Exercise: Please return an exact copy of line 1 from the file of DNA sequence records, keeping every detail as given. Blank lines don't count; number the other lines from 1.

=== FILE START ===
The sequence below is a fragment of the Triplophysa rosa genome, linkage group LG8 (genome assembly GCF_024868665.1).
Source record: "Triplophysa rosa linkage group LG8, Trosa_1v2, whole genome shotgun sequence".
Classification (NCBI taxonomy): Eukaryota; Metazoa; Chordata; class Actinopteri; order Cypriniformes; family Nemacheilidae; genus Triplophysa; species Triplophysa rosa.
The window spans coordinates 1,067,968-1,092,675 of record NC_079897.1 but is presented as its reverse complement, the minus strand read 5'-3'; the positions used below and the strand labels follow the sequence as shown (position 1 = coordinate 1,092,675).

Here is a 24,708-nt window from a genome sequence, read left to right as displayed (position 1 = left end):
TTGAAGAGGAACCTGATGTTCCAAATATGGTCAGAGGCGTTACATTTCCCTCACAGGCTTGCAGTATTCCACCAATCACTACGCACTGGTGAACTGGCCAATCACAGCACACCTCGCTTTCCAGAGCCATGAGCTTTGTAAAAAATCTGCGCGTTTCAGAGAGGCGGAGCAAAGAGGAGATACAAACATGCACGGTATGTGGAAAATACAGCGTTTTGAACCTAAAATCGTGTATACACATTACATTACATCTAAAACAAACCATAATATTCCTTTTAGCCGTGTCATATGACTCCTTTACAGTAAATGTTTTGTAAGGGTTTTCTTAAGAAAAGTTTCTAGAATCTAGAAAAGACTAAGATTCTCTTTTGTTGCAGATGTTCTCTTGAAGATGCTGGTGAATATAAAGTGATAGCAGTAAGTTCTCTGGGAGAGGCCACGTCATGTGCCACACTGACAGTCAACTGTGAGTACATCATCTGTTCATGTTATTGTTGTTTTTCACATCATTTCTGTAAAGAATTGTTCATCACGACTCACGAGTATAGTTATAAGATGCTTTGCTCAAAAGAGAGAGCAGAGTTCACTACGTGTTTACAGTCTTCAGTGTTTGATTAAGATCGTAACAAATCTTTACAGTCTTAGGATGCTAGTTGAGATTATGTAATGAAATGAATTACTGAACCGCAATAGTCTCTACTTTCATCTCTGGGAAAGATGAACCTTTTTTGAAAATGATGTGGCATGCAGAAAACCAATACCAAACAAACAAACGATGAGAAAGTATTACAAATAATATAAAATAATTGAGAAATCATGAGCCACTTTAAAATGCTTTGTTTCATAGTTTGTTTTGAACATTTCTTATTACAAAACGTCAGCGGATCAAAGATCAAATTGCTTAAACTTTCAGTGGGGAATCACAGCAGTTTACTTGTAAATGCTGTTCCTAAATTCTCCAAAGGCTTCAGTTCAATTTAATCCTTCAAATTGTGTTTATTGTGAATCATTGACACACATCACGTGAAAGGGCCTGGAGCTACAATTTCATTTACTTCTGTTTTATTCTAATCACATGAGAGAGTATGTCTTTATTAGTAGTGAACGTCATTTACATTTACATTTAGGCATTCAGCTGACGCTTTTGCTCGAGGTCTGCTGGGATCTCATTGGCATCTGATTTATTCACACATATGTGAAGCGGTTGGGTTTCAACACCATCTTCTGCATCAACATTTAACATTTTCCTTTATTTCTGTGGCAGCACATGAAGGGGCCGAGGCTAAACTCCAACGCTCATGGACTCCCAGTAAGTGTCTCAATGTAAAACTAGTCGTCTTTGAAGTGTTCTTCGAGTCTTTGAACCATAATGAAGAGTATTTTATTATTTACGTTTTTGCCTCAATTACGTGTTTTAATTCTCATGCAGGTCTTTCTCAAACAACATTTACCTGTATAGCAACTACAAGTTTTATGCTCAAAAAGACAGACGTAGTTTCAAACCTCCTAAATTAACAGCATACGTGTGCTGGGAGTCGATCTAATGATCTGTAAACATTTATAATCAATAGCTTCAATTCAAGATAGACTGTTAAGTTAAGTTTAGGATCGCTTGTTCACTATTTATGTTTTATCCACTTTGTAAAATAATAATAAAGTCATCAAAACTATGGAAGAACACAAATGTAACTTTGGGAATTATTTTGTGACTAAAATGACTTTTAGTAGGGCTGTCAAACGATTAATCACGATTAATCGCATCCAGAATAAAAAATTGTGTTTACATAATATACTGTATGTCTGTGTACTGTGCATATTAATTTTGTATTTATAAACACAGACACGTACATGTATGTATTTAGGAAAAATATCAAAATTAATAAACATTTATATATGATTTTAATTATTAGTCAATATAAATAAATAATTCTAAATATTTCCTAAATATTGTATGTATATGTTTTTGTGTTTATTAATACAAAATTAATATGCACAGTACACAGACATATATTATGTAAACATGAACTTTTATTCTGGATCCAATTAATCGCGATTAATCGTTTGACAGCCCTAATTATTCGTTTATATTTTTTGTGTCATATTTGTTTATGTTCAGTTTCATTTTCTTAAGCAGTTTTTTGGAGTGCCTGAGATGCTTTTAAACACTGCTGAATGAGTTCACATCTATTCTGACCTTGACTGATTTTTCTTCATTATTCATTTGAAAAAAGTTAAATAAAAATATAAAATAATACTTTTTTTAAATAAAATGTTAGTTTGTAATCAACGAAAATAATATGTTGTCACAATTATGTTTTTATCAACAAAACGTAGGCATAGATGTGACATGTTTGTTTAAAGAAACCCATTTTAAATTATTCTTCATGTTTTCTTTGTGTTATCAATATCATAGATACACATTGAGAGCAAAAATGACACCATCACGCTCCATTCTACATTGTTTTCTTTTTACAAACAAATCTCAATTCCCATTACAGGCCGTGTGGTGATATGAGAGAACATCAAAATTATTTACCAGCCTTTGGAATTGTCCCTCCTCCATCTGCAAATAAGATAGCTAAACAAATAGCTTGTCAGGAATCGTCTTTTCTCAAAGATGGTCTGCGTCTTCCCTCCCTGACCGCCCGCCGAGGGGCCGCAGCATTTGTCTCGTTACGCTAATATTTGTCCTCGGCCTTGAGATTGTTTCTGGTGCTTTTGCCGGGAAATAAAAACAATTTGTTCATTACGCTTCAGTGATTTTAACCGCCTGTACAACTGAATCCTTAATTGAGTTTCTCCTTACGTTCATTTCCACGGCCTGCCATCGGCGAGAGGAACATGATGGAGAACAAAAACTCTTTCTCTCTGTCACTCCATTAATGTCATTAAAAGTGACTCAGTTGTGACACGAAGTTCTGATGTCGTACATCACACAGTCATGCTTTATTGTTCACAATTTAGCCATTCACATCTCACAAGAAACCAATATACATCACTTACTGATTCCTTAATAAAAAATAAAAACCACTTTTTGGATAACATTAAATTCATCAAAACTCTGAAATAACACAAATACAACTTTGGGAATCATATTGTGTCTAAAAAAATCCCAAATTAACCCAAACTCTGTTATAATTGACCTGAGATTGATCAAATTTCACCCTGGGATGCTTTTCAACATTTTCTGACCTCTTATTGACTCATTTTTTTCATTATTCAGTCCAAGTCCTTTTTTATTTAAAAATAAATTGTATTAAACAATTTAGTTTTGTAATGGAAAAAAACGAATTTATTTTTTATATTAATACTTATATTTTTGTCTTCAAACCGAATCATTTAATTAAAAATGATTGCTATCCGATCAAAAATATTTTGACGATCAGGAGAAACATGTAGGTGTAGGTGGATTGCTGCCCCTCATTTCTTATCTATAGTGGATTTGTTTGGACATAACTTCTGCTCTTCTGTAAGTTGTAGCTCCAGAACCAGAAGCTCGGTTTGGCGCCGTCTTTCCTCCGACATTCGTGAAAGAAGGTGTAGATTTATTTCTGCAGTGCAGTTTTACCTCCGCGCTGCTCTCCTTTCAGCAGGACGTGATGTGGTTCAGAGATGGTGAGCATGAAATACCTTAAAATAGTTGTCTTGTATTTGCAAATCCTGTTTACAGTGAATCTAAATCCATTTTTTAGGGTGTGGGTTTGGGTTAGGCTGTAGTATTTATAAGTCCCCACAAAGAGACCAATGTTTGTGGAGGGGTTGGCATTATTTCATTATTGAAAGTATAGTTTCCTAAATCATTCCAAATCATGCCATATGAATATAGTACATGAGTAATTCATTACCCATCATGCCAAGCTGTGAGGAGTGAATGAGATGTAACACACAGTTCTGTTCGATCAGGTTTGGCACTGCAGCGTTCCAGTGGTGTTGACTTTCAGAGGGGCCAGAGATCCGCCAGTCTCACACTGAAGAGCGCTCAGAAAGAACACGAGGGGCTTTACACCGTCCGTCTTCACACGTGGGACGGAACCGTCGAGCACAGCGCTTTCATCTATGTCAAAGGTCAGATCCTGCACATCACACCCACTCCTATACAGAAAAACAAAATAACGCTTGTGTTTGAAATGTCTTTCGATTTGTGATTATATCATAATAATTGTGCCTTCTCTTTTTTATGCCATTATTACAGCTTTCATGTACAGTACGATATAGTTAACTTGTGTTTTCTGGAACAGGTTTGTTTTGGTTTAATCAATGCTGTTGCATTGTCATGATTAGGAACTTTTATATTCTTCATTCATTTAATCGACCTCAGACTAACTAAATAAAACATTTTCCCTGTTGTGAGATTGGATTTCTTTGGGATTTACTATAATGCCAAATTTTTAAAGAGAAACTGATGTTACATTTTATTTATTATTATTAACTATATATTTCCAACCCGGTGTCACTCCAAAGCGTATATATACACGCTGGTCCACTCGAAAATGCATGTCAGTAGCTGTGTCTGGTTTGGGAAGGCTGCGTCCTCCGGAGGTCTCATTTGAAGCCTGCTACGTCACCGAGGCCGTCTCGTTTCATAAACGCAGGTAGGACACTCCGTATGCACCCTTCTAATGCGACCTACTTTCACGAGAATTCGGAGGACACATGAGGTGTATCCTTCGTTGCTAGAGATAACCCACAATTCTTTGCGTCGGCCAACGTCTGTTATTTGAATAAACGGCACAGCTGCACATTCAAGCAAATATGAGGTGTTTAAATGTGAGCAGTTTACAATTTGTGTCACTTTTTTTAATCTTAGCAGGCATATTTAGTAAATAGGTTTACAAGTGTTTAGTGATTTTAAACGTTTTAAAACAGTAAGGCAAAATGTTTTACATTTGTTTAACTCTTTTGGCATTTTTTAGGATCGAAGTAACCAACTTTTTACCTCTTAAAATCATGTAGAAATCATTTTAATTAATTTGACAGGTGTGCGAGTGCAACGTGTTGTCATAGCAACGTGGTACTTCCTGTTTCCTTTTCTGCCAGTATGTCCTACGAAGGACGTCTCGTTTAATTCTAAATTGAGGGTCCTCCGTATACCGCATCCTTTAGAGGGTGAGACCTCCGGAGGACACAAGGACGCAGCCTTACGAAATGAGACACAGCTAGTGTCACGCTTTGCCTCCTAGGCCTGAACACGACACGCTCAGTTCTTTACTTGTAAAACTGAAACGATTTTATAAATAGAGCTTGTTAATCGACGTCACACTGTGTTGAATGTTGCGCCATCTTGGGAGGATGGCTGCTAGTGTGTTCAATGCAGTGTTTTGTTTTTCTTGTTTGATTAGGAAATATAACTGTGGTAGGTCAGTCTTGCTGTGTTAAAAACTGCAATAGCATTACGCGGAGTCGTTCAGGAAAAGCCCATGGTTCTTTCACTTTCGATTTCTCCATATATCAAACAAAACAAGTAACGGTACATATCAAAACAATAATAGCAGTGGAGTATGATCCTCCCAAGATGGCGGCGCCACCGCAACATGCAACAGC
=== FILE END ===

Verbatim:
The sequence below is a fragment of the Triplophysa rosa genome, linkage group LG8 (genome assembly GCF_024868665.1).